Dow drops nearly 360 points; other stocks hit hard

Posted: Tuesday, January 04, 2000

NEW YORK - Stocks plunged back to earth Tuesday, as investors, seeking to lock in profits before interest rates rise, abandoned a wide range of Wall Street's biggest darlings.

All the major indexes, which soared to record upon record in recent weeks, were battered. The Nasdaq composite closed below the 4,000 mark it hit for the first time last week. The Dow Jones industrial average toppled below 11,000.

The carnage was widespread - from financials to smokestacks - but fell heavily on technology stocks that have led the bull market. Investors made a load of money on these stocks last year, but held onto them to avoid having to pay taxes in the 1999 tax year.

Now, convinced that the Federal Reserve will raise interest rates when it meets Feb. 4, many people decided to sell the stocks that have risen the most. Many fled to bonds.

Analysts and economists said that the sharp declines were both necessary and expected for stocks' prices to reflect their true values. Yet almost no one seems to believe this signals the beginning of a bear market. Indeed, on Monday, a sell-off that started in Nasdaq stocks led to a buying binge by the end of the day, and investors may again decide the sharp drop Tuesday is an opportunity to shop for bargains.

The Nasdaq composite, which closed at a record on Monday, dove 229.46 points, or 5.56 percent, to close at 3,901.69. It was the index's biggest drop in its 29-year history and its third-largest percentage drop.

The Dow Jones industrial average dropped 359.58 points, or more than 3 percent, to close at 10,997.93. The S&P 500 index lost 55.80 points, or 3.83 percent, closing at 1399.42.

``The Nasdaq composite was up 49 percent in the last three months,'' said Richard Cripps, managing director of equity research for Legg Mason Inc. in Baltimore. ``And it's a new tax year. People are buttoning up profits, selling a portion of a stock instead of all of it.''

The plunge was ``so broad-based, it was alarming,'' said Philip Tasho, chairman of Riggs Investment Management Co., a $2.7 billion fund based in Washington D.C. ``It affected tech stocks and financial stocks and small stocks and large stocks.''

Many stocks opened lower - and kept heading south. Indeed, declining shares outpaced advances on the New York Stock Exchange by a margin of more than 2 to 1 as more than 1 billion shares changed hands. On the Nasdaq, losing issues swamped gaining issues about 3 to 1.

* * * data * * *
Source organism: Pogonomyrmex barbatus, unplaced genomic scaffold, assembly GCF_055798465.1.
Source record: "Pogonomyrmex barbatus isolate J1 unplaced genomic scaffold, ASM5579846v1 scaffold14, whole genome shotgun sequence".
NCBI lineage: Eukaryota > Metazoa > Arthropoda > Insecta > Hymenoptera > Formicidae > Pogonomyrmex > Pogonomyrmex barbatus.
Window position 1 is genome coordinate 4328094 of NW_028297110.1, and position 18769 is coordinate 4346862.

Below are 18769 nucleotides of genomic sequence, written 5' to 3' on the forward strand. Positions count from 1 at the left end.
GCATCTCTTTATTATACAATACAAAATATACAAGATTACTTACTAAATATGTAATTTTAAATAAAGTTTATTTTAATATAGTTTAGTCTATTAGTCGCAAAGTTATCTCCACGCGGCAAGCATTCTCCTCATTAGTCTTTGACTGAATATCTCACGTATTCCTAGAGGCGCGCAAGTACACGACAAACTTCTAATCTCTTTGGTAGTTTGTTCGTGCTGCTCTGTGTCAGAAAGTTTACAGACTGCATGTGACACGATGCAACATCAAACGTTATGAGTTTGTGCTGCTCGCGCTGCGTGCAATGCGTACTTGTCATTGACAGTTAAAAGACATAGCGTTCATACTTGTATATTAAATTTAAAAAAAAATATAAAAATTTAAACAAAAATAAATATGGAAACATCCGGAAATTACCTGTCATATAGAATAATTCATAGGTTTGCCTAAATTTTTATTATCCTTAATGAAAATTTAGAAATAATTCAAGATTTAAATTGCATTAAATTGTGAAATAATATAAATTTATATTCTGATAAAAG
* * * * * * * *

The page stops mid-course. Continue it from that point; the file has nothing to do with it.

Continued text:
``Certainly, the speed of the rise in the last weeks and months of 1999 made a substantial correction inevitable,'' said Richard B. Hoey, chief economist and chief investment strategist at the Dreyfus Corp. ``The market was overbought.''

The dive clobbered a new breed of individual investors who have a taste for high-tech stocks. Tom Nicastri, who works for a computer company in New Jersey, lost a big chunk of his $80,000 portfolio.

But he is comforted by simply looking back at the vast gains in his portfolio over the last year. ``It's shocking when you look at it today,'' Nicastri said. ``But it's not shocking if you look at the last six months. I'm still way ahead. Unlike gambling in a casino, you don't lose unless you walk out.''

Making the sell-off even more remarkable was that it coincided with the reappointment of Federal Reserve Chairman Alan Greenspan to a fourth term - a move widely viewed as positive on Wall Street.

``The fact that it went down so sharply in the face of that shows how great the concern is that stocks are overvalued,'' said Byron Wien, chief market strategist, Morgan Stanley Dean Witter.

Propelling the sell-off was a wide expectation that the Fed will raise interest rates. Minutes of the Fed's November meeting indicated interest rates should be raised, but the board waited to see what impact the Y2K bug would have on the markets and the economy, fearing that a Y2K disaster would cool off the economy.

``Now, there's no question about whether they'll raise rates,'' said Allen Sinai, chief global economist at Primark Decision Economics. ``The only questions are how many times and how much.''

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